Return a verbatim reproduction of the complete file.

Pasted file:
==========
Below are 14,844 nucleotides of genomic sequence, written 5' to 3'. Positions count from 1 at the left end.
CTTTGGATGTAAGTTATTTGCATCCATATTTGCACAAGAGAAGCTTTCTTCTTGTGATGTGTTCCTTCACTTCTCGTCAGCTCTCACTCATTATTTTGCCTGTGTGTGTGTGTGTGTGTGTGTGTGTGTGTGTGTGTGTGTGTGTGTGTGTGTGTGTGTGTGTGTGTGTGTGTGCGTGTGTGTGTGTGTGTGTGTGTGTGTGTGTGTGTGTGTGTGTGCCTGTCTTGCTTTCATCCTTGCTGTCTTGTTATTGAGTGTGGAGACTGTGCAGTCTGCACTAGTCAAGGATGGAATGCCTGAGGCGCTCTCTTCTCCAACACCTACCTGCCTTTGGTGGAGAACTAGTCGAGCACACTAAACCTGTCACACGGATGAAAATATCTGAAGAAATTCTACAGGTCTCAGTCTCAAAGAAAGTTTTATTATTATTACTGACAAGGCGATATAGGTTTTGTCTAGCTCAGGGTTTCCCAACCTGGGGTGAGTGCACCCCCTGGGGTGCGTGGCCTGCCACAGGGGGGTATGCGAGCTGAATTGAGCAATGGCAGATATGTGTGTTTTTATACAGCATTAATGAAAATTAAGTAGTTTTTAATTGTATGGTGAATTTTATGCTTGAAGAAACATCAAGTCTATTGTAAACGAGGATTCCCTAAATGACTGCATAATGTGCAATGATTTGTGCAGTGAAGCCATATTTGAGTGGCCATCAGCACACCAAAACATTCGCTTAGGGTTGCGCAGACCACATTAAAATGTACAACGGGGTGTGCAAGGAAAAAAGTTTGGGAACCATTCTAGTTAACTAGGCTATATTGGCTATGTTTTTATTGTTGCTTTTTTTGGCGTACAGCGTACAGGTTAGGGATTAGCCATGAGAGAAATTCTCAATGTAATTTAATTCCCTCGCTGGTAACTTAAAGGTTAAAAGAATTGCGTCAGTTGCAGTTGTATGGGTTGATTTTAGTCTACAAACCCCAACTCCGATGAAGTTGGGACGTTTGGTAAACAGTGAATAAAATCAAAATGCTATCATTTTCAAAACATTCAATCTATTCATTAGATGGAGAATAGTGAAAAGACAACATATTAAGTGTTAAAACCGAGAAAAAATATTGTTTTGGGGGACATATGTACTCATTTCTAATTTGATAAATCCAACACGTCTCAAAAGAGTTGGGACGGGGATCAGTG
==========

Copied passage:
Below are 14,844 nucleotides of genomic sequence, written 5' to 3'. Positions count from 1 at the left end.
CTTTGGATGTAAGTTATTTGCATCCATATTTGCACAAGAGAAGCTTTCTTCTTGTGATGTGTTCCTTCACTTCTCGTCAGCTCTCACTCATTATTTTGCCTGTGTGTGTGTGTGTGTGTGTGTGTGTGTGTGTGTGTGTGTGTGTGTGTGTGTGTGTGTGTGTGTGTGTGTGTGCGTGTGTGTGTGTGTGTGTGTGTGTGTGTGTGTGTGTGTGTGTGCCTGTCTTGCTTTCATCCTTGCTGTCTTGTTATTGAGTGTGGAGACTGTGCAGTCTGCACTAGTCAAGGATGGAATGCCTGAGGCGCTCTCTTCTCCAACACCTACCTGCCTTTGGTGGAGAACTAGTCGAGCACACTAAACCTGTCACACGGATGAAAATATCTGAAGAAATTCTACAGGTCTCAGTCTCAAAGAAAGTTTTATTATTATTACTGACAAGGCGATATAGGTTTTGTCTAGCTCAGGGTTTCCCAACCTGGGGTGAGTGCACCCCCTGGGGTGCGTGGCCTGCCACAGGGGGGTATGCGAGCTGAATTGAGCAATGGCAGATATGTGTGTTTTTATACAGCATTAATGAAAATTAAGTAGTTTTTAATTGTATGGTGAATTTTATGCTTGAAGAAACATCAAGTCTATTGTAAACGAGGATTCCCTAAATGACTGCATAATGTGCAATGATTTGTGCAGTGAAGCCATATTTGAGTGGCCATCAGCACACCAAAACATTCGCTTAGGGTTGCGCAGACCACATTAAAATGTACAACGGGGTGTGCAAGGAAAAAAGTTTGGGAACCATTCTAGTTAACTAGGCTATATTGGCTATGTTTTTATTGTTGCTTTTTTTGGCGTACAGCGTACAGGTTAGGGATTAGCCATGAGAGAAATTCTCAATGTAATTTAATTCCCTCGCTGGTAACTTAAAGGTTAAAAGAATTGCGTCAGTTGCAGTTGTATGGGTTGATTTTAGTCTACAAACCCCAACTCCGATGAAGTTGGGACGTTTGGTAAACAGTGAATAAAATCAAAATGCTATCATTTTCAAAACATTCAATCTATTCATTAGATGGAGAATAGTGAAAAGACAACATATTAAGTGTTAAAACCGAGAAAAAATATTGTTTTGGGGGACATATGTACTCATTTCTAATTTGATAAATCCAACACGTCTCAAAAGAGTTGGGACGGGGATCAGTG